Search Site   
Current News Stories

Dow and Monsanto testify in herbicide deregulation

Deere lays off 600 from ag lines, cites falling grain prices

SDS attacking soybean crop

Sierra Club protesting permit to expand Michigan fish farm

Urban farming group making most of Detroit property

Growers still waiting on D.C. to pick crop insurance plan

Popularity of Iowa cover crops creating demand for varieties

Ham brings over $125K per pound at KFB auction

Dairy tour offers a glimpse of technology and methods

Considering shift into animal agriculture? Ivy Tech can help

Illinois crop progress

   
News Articles
Search News  
   
Interest in spring planting rising; worry about Sandy
 
There is already building talk in the market surrounding next year’s U.S. grain production. There are private firms that have indicated the United States could produce a 14.6 billion-bushel corn crop under normal growing conditions next year. Given recent demand concerns, economists believe a corn crop this large would drop corn values substantially, possibly under the $4.50 mark.

New-crop soybean production is being projected at 3.45 billion bushels, a total much less bearish given the fact the United States needs to rebuild reserves of that commodity.

There are also discrepancies building over the volume of corn the United States will import this marketing year. The USDA currently projects U.S. corn imports at 75 million bushels. This compares to last year’s corn imports of 29 million. Private firms have the total much higher, though, with some at 125 million.

There is speculation in the futures market that demand for U.S. corn could soon increase. This is mainly from global corn basis values and how these have improved in recent weeks.

Analysts claim this is an indication of tightening global corn supplies, as buyers have shied away from the United States on corn for the past several months. If this is correct, the United States could soon become the primary source for corn in the world, same as it currently is for soybeans.

Increased export demand on corn may be negated by waning domestic usage. The main of these is ethanol manufacturing. The timeline for return of profitability to the U.S. ethanol industry is unclear; spokespeople for the industry claim the quickest way to increase profits would be to promote exports and raise blend rates.
There has long been talk of increasing the U.S. ethanol blend rate to 15 percent, but so far, only 8 stations in the entire country offer ethanol at this blend.

It may also be difficult to increase exports on ethanol, given a rebound in South American production, which is historically cheaper than fuel from the United States.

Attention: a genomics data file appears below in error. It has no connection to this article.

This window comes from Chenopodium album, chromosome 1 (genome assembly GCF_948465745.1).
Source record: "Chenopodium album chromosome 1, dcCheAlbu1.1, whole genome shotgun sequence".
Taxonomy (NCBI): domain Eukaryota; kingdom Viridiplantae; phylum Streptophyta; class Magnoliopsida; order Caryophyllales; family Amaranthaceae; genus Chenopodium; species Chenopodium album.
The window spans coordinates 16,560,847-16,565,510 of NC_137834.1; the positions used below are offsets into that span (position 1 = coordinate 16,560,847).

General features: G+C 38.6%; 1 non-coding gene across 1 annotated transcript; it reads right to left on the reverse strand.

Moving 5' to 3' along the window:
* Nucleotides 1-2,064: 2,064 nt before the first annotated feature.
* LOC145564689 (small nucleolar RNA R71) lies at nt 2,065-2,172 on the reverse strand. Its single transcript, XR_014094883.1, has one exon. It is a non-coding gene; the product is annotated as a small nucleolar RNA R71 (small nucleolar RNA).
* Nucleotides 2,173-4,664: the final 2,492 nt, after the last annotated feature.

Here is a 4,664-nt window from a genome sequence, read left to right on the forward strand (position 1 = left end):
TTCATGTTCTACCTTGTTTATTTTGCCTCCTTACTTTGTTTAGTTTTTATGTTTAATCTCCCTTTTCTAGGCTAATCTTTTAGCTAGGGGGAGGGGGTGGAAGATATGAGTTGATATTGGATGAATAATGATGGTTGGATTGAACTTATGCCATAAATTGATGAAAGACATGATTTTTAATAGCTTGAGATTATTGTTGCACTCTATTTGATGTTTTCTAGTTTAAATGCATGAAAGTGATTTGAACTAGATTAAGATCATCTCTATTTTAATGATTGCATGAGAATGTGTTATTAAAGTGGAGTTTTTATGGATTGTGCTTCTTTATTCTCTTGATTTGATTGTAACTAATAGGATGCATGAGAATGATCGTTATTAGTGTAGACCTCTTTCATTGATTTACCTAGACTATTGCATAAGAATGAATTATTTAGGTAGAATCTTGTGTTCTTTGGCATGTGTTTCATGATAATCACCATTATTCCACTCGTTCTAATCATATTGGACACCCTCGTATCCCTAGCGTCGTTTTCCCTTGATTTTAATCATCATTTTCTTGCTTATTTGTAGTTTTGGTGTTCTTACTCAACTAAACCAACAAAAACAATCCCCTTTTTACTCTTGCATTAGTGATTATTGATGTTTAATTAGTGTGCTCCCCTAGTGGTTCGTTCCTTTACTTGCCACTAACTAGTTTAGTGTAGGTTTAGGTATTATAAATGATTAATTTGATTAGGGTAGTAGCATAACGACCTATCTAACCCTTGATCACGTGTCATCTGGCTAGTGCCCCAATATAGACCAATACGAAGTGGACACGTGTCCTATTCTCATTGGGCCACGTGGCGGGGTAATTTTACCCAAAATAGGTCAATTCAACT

Adding confusion to today’s market is mixed yield reports. This is especially the case with soybeans, where several reports of soybeans being better than expected have come in during harvest.
The soybean yield increase in the October supply and demand report was a record-sized jump, and it is not out of the question we could see another one in November. Since 2000, soybean yield has increased four times in November, anywhere from 0.5-1.1 bushels.
There are also legitimate concerns over possible storm damage from Hurricane Sandy in the Eastern Corn Belt. An estimated 150 million bushels of soybeans remain unharvested in that region. This is 20 million more than the current soybean carryout estimate for the year. If even a small percentage of these are lost, it could have a significant impact on balance sheets.

Soybean demand is offsetting the unknown in production. Chinese soybean demand is showing no signs of slowing. In the month of September, China imported 182.4 million bushels of soybeans.
This was a large, 20 percent increase from the same month in 2011. For the year soybean imports are up 5.2 percent and are expected to hit a growth of 7 percent before the marketing year ends.

The Ukraine government has approached China for corn export quotas, and is showing interest in soybeans. These offerings are being tied to China’s loan-for-crops program. Ukraine has agreed to supply China with an annual supply of 3 million metric tons of corn in return for $3 billion in financing for inputs.

China has shown more interest in offering programs such as this in recent history, a move that could hurt other country’s export projections – mainly the United States’.

Karl Setzer is a commodity trading advisor/market analyst at Maxyield Cooperative. His commentary and market analysis is available daily on radio, in newsprint and on the Internet at www.maxyieldcooperative.com

The opinions and views in this commentary are solely those of Karl Setzer. Data used for this commentary obtained from various sources are believed to be accurate.

This commentary is intended for informational purposes only and is not intended for developing specific commodity trading strategies. Any and all risk involved with commodity trading should be determined before establishing a futures position.
11/7/2012